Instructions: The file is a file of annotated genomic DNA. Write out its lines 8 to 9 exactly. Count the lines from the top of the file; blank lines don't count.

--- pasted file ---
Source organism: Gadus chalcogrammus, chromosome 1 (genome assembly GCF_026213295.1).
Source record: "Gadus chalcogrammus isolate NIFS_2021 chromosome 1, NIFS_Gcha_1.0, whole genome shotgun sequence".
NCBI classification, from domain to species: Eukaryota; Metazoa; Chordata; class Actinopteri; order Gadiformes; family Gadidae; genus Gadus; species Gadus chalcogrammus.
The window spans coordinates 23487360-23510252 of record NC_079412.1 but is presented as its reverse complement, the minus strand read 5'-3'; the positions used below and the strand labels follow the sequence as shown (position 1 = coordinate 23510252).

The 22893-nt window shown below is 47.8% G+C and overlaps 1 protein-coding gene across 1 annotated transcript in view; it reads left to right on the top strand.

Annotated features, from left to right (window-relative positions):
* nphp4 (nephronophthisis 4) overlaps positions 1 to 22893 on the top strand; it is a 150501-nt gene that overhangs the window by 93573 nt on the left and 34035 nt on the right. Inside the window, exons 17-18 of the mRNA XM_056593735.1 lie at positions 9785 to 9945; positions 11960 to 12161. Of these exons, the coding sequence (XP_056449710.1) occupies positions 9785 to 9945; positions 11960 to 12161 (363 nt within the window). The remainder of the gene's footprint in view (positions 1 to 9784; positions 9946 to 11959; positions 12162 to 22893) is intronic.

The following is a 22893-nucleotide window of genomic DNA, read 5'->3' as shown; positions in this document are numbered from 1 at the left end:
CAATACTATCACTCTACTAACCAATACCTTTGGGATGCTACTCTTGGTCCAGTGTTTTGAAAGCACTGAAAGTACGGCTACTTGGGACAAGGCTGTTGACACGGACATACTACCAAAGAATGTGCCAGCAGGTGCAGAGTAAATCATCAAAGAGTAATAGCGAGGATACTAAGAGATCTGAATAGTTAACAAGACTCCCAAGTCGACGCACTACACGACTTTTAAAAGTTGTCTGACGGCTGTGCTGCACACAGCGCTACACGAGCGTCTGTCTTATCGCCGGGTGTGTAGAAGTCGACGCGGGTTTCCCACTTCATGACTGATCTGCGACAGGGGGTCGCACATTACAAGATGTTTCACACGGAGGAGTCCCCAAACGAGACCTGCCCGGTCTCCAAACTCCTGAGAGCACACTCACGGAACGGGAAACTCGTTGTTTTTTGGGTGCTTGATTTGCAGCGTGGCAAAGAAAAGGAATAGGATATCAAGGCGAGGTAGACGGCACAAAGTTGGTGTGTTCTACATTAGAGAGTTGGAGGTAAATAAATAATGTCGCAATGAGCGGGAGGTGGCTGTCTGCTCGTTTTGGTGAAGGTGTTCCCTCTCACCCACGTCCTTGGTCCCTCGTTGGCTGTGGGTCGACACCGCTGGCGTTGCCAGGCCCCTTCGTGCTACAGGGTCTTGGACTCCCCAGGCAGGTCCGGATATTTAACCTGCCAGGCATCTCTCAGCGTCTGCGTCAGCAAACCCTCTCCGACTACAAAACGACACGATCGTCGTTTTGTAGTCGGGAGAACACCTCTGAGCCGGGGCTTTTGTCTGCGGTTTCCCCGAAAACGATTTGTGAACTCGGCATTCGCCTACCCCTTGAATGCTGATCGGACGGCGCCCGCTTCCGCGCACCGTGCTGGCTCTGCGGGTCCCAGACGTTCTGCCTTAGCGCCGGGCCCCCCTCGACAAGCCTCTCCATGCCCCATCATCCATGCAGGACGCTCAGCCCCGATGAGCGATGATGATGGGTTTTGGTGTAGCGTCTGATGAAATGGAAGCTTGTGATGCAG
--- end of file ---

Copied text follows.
The following is a 22893-nucleotide window of genomic DNA, read 5'->3' as shown; positions in this document are numbered from 1 at the left end:
CAATACTATCACTCTACTAACCAATACCTTTGGGATGCTACTCTTGGTCCAGTGTTTTGAAAGCACTGAAAGTACGGCTACTTGGGACAAGGCTGTTGACACGGACATACTACCAAAGAATGTGCCAGCAGGTGCAGAGTAAATCATCAAAGAGTAATAGCGAGGATACTAAGAGATCTGAATAGTTAACAAGACTCCCAAGTCGACGCACTACACGACTTTTAAAAGTTGTCTGACGGCTGTGCTGCACACAGCGCTACACGAGCGTCTGTCTTATCGCCGGGTGTGTAGAAGTCGACGCGGGTTTCCCACTTCATGACTGATCTGCGACAGGGGGTCGCACATTACAAGATGTTTCACACGGAGGAGTCCCCAAACGAGACCTGCCCGGTCTCCAAACTCCTGAGAGCACACTCACGGAACGGGAAACTCGTTGTTTTTTGGGTGCTTGATTTGCAGCGTGGCAAAGAAAAGGAATAGGATATCAAGGCGAGGTAGACGGCACAAAGTTGGTGTGTTCTACATTAGAGAGTTGGAGGTAAATAAATAATGTCGCAATGAGCGGGAGGTGGCTGTCTGCTCGTTTTGGTGAAGGTGTTCCCTCTCACCCACGTCCTTGGTCCCTCGTTGGCTGTGGGTCGACACCGCTGGCGTTGCCAGGCCCCTTCGTGCTACAGGGTCTTGGACTCCCCAGGCAGGTCCGGATATTTAACCTGCCAGGCATCTCTCAGCGTCTGCGTCAGCAAACCCTCTCCGACTACAAAACGACACGATCGTCGTTTTGTAGTCGGGAGAACACCTCTGAGCCGGGGCTTTTGTCTGCGGTTTCCCCGAAAACGATTTGTGAACTCGGCATTCGCCTACCCCTTGAATGCTGATCGGACGGCGCCCGCTTCCGCGCACCGTGCTGGCTCTGCGGGTCCCAGACGTTCTGCCTTAGCGCCGGGCCCCCCTCGACAAGCCTCTCCATGCCCCATCATCCATGCAGGACGCTCAGCCCCGATGAGCGATGATGATGGGTTTTGGTGTAGCGTCTGATGAAATGGAAGCTTGTGATGCAG